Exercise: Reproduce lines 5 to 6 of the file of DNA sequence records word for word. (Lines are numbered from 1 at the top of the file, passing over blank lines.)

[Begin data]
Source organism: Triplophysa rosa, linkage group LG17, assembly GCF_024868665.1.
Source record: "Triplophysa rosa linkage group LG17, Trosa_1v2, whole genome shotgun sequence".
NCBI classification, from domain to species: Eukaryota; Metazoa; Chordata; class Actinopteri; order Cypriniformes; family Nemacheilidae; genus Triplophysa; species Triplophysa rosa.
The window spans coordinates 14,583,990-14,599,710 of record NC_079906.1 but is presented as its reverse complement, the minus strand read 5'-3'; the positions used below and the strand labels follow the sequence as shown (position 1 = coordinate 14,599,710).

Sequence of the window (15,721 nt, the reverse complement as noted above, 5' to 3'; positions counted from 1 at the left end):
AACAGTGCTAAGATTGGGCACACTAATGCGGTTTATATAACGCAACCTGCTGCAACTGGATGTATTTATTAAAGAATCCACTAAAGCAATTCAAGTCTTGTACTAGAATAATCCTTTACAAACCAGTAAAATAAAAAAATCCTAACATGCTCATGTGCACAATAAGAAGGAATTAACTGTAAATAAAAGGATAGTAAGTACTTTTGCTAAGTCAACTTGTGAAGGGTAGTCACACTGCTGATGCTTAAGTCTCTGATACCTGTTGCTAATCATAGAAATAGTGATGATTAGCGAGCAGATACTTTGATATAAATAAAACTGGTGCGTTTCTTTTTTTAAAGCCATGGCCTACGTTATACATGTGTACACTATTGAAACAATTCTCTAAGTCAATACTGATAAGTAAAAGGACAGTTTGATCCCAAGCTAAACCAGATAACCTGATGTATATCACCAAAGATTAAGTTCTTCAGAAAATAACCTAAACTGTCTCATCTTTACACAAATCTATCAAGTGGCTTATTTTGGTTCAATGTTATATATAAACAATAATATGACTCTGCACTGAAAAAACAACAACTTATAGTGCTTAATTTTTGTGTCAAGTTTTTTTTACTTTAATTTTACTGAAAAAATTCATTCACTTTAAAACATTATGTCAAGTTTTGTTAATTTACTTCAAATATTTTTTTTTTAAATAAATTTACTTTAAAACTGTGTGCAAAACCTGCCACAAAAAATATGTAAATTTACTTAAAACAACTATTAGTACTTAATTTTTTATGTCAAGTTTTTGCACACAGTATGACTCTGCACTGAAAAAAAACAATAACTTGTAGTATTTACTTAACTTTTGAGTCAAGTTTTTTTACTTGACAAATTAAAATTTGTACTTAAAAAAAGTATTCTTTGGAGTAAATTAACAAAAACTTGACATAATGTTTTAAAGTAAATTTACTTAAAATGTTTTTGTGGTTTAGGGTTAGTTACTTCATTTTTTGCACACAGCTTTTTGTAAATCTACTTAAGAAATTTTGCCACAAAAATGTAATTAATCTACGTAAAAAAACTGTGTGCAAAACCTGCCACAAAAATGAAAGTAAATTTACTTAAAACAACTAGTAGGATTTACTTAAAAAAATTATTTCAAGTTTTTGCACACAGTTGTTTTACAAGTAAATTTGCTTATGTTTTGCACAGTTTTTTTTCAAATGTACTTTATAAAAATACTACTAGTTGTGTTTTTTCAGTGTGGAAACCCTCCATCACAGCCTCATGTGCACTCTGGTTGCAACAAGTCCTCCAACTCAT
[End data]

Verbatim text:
Sequence of the window (15,721 nt, the reverse complement as noted above, 5' to 3'; positions counted from 1 at the left end):
AACAGTGCTAAGATTGGGCACACTAATGCGGTTTATATAACGCAACCTGCTGCAACTGGATGTATTTATTAAAGAATCCACTAAAGCAATTCAAGTCTTGTACTAGAATAATCCTTTACAAACCAGTAAAATAAAAAAATCCTAACATGCTCATGTGCACAATAAGAAGGAATTAACTGTAAATAAAAGGATAGTAAGTACTTTTGCTAAGTCAACTTGTGAAGGGTAGTCACACTGCTGATGCTTAAGTCTCTGATACCTGTTGCTAATCATAGAAATAGTGATGATTAGCGAGCAGATACTTTGATATAAATAAAACTGGTGCGTTTCTTTTTTTAAAGCCATGGCCTACGTTATACATGTGTACACTATTGAAACAATTCTCTAAGTCAATACTGATAAGTAAAAGGACAGTTTGATCCCAAGCTAAACCAGATAACCTGATGTATATCACCAAAGATTAAGTTCTTCAGAAAATAACCTAAACTGTCTCATCTTTACACAAATCTATCAAGTGGCTTATTTTGGTTCAATGTTATATATAAACAATAATATGACTCTGCACTGAAAAAACAACAACTTATAGTGCTTAATTTTTGTGTCAAGTTTTTTTTACTTTAATTTTACTGAAAAAATTCATTCACTTTAAAACATTATGTCAAGTTTTGTTAATTTACTTCAAATATTTTTTTTTTAAATAAATTTACTTTAAAACTGTGTGCAAAACCTGCCACAAAAAATATGTAAATTTACTTAAAACAACTATTAGTACTTAATTTTTTATGTCAAGTTTTTGCACACAGTATGACTCTGCACTGAAAAAAAACAATAACTTGTAGTATTTACTTAACTTTTGAGTCAAGTTTTTTTACTTGACAAATTAAAATTTGTACTTAAAAAAAGTATTCTTTGGAGTAAATTAACAAAAACTTGACATAATGTTTTAAAGTAAATTTACTTAAAATGTTTTTGTGGTTTAGGGTTAGTTACTTCATTTTTTGCACACAGCTTTTTGTAAATCTACTTAAGAAATTTTGCCACAAAAATGTAATTAATCTACGTAAAAAAACTGTGTGCAAAACCTGCCACAAAAATGAAAGTAAATTTACTTAAAACAACTAGTAGGATTTACTTAAAAAAATTATTTCAAGTTTTTGCACACAGTTGTTTTACAAGTAAATTTGCTTATGTTTTGCACAGTTTTTTTTCAAATGTACTTTATAAAAATACTACTAGTTGTGTTTTTTCAGTGTGGAAACCCTCCATCACAGCCTCATGTGCACTCTGGTTGCAACAAGTCCTCCAACTCAT